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Green Goodness
  • Writer's pictureSylvia Meo, R.D.

Soup 101: My Best Tips for Making the Most Nutritious and Delicious Soups

1. Stay away from canned soups.

Homemade soup is easy to make and so much tastier and healthier. You can make a big batch once a week and make a light or hearty as you like, or make a soup base to which your favorite or on hand ingredients to turn it into a well-balanced quick meal. Furthermore, canned soups manufacturers use sodium (salt) not only as a flavoring agent but also as a preservative. The average Canadian consumes about 3400 mg of sodium each day, which is more than the amount we actually need and more than the recommended sodium intake amount of 2300 mg per day. Certain brands or varieties of canned soups contain close to that amount of sodium in one single can!

2. A great homemade soup recipe is easy as 1-2-3. Every soup should start off with your basic, flavour enhancing aromatics, such as garlic, onions, carrots and celery. To these simply add whatever vegetables you have on hand, the whole vegetable, stems and tops included to take advantage of all the extra nutrients and fiber while reducing your food waste, and add any other ingredient you'd like, some water or a broth of your preference, and voilà! It’s that simple and such a forgiving meal!

3. Retain the most nutrients from your vegetables.

When preparing your ingredients for your soup, you want to retain the maximum amount of vitamins and vibrant colors of the vegetables you use; the best way to achieve this is by simply cooking them lightly and using steaming, sautéing and roasting as the cooking method. I prefer roasting or sautéing my vegetables as both these methods add an extra dimension of flavor from the caramelization they undergo while cooking. The point is you don’t want to overcook your vegetables, some heat is good as it releases certain antioxidants found in vegetables like tomatoes and carrots and makes them much more absorbable than when eaten raw. Ideally, avoid boiling your vegetables, especially for too long, both exposing your vegetables to heat and submerging them in water too long increases the loss of vitamins! If making a soup in a big pot of water on the stovetop is your preferred method of making soup, use the least amount of water necessary and simmer instead of boiling. To retain all the nutrients that may have seeped into your cooking water, use it as the liquid base or broth for your soup.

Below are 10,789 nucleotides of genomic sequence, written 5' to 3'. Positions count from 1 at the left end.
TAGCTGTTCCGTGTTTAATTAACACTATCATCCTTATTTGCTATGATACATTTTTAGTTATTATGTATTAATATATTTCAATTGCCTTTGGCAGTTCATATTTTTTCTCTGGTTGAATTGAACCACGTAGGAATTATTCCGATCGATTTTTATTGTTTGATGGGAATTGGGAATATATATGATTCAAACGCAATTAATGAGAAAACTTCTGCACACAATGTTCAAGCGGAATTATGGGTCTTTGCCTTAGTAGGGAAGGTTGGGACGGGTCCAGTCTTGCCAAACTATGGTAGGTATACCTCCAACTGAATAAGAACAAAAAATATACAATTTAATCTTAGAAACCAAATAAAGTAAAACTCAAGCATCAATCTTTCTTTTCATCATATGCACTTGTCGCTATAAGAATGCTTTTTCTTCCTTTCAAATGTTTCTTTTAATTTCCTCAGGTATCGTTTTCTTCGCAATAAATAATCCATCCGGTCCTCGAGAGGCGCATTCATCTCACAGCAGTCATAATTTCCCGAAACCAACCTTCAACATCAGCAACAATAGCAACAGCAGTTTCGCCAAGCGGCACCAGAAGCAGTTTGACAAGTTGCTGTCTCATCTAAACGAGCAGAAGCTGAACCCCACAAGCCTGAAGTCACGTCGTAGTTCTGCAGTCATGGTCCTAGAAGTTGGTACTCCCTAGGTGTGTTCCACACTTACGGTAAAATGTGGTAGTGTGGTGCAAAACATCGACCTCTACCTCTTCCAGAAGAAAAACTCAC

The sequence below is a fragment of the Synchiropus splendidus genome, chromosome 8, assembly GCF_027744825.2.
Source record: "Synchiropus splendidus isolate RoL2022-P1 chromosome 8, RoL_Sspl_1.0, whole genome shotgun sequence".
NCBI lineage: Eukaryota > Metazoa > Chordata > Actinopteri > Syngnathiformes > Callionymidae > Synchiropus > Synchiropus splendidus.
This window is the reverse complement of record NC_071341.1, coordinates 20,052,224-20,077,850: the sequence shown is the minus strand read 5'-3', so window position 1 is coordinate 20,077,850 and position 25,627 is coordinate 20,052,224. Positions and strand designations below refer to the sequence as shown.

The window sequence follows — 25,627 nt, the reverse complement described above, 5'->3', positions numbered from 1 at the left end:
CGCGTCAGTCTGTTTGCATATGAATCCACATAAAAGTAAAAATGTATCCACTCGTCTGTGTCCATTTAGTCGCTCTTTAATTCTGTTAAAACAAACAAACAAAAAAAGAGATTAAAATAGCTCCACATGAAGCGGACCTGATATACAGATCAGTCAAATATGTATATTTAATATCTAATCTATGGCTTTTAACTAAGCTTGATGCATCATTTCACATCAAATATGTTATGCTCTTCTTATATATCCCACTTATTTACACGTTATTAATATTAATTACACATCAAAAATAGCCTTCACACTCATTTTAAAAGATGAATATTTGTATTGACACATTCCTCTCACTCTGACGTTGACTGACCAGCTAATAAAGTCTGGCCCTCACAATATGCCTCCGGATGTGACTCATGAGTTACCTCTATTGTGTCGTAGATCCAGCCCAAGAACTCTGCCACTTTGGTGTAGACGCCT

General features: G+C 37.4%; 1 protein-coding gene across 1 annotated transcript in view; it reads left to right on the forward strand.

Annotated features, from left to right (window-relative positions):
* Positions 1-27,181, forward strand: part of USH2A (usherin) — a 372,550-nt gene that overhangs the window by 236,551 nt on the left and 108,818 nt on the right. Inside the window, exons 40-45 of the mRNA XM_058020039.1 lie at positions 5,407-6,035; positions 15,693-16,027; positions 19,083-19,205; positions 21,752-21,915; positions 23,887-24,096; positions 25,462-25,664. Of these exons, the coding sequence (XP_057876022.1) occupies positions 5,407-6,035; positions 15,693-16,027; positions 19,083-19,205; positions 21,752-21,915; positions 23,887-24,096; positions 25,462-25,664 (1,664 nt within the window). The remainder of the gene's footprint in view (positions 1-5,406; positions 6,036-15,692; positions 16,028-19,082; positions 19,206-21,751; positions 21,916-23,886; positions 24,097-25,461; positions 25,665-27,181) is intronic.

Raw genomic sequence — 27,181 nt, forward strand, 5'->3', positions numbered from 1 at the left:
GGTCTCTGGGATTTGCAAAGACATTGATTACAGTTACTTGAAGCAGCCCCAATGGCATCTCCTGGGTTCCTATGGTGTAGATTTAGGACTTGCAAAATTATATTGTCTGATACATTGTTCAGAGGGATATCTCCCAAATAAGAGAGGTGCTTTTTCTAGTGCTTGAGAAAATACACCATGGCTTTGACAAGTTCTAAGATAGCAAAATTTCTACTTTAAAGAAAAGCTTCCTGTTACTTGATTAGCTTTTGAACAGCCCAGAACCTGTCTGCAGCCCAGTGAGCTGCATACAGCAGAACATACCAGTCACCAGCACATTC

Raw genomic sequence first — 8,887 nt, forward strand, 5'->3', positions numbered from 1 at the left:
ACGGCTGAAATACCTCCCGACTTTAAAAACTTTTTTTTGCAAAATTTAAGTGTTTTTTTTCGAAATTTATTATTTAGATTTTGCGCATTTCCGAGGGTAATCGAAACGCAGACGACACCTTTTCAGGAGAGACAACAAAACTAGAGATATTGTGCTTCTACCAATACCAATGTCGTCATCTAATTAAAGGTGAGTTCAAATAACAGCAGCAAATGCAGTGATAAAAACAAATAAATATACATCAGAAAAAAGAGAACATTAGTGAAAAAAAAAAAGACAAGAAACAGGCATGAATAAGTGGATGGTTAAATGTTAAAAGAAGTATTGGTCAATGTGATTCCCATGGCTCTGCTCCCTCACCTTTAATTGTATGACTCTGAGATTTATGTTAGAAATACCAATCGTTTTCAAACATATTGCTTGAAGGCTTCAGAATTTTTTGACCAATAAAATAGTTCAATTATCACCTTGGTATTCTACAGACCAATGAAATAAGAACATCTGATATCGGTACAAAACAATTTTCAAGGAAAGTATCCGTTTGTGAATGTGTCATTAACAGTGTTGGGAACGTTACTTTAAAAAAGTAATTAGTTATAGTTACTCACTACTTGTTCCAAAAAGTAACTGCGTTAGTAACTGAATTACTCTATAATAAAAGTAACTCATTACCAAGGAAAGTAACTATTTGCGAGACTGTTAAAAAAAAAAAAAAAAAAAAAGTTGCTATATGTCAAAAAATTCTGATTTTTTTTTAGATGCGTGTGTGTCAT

4. Watch out for the high-calorie, nutrient-lacking ingredients.

In general the rule of thumb is to avoid any cream-based soups. To get the most nutrition out of your soup bowl, choose a broth (vegetable, chicken, beef, miso) as the base. Avoid serving your soup in a bread bowl or using high fat ingredients like cheese. A grating or sprinkle of parmesan cheese used as a garnish is a great way to add a little saltiness and calcium to your bowl, but avoid using cheese as a main ingredient in your soups. Personally, I love saving my parmesan rinds and adding them into a pot of simmering sauce or soup for an added nutty and salty flavor. This is also a great tip for reducing your use of salt.

5. Creamy, rich texture the "light" way.

For a creamier and richer texture without resorting to the old-fashioned techniques of adding heavy cream, flour, cornstarch or a roux to your soups (or stews) here are some of my favorite tips and tricks:

  • Take a good cup of the broth and vegetables and blend them into a puree and then add the mixture back to your pot of soup, or simply blend all of it into a silky puree (one of my favorite ways to eat soup).

  • Beans: Puree some rinsed, canned beans with a bit of broth and then add this puree back to the pot, or cook the beans with your soup and then puree the entire soup, beans included! I love using white Cannellini beans for this because they have a neutral flavor and blend up in a perfectly creamy puree.

  • Much likes beans, creamy style natural peanut or almond or cashew butters (a little goes a long way) can also be a great way to add thickness and creaminess to a soup. In fact, historically speaking ground nuts were the first way to thicken soups.

  • Pureed potatoes are also great for adding a creamy richness to your soups. Yukon Gold potatoes are especially great because they have a nice subtle buttery flavor and sweet potatoes also add an extra boost of flavor. I love to use leftovers of both these potatoes to make a quick, nutritious, flavorful and creamy soup.

  • Rolled oats or cornmeal (polenta) or finely ground flaxseed: I know, these may sound weird as an ingredient to make your soups creamy, but they work especially well for pureed soups! The final product is a creamier soup with added nutrition.

  • Plain Greek yogurt can also replace the heavy cream for a lighter and slightly tangy creamy result.

6. You can turn any soup entrée into a wholesome meal.

  • Rinse and drain canned beans, lentils or chickpeas and add them into your pot of soup for added fiber and protein.

  • Other ways of adding protein to your soup would be by adding any chopped up leftover meat, poultry or even fish and seafood from a previous meal into a pot of soup while it’s almost ready to eat or finish a bowl of steaming soup with a poached egg, a few shrimps or cubes of silky tofu.

  • Add high-fiber whole grains (whole grain pasta, bulgur, wild rice, hulled barley, etc.), quinoa or even rolled oats or a couple of tablespoons of corn meal or ground flaxseed for extra fiber, protein and heart healthy fats.


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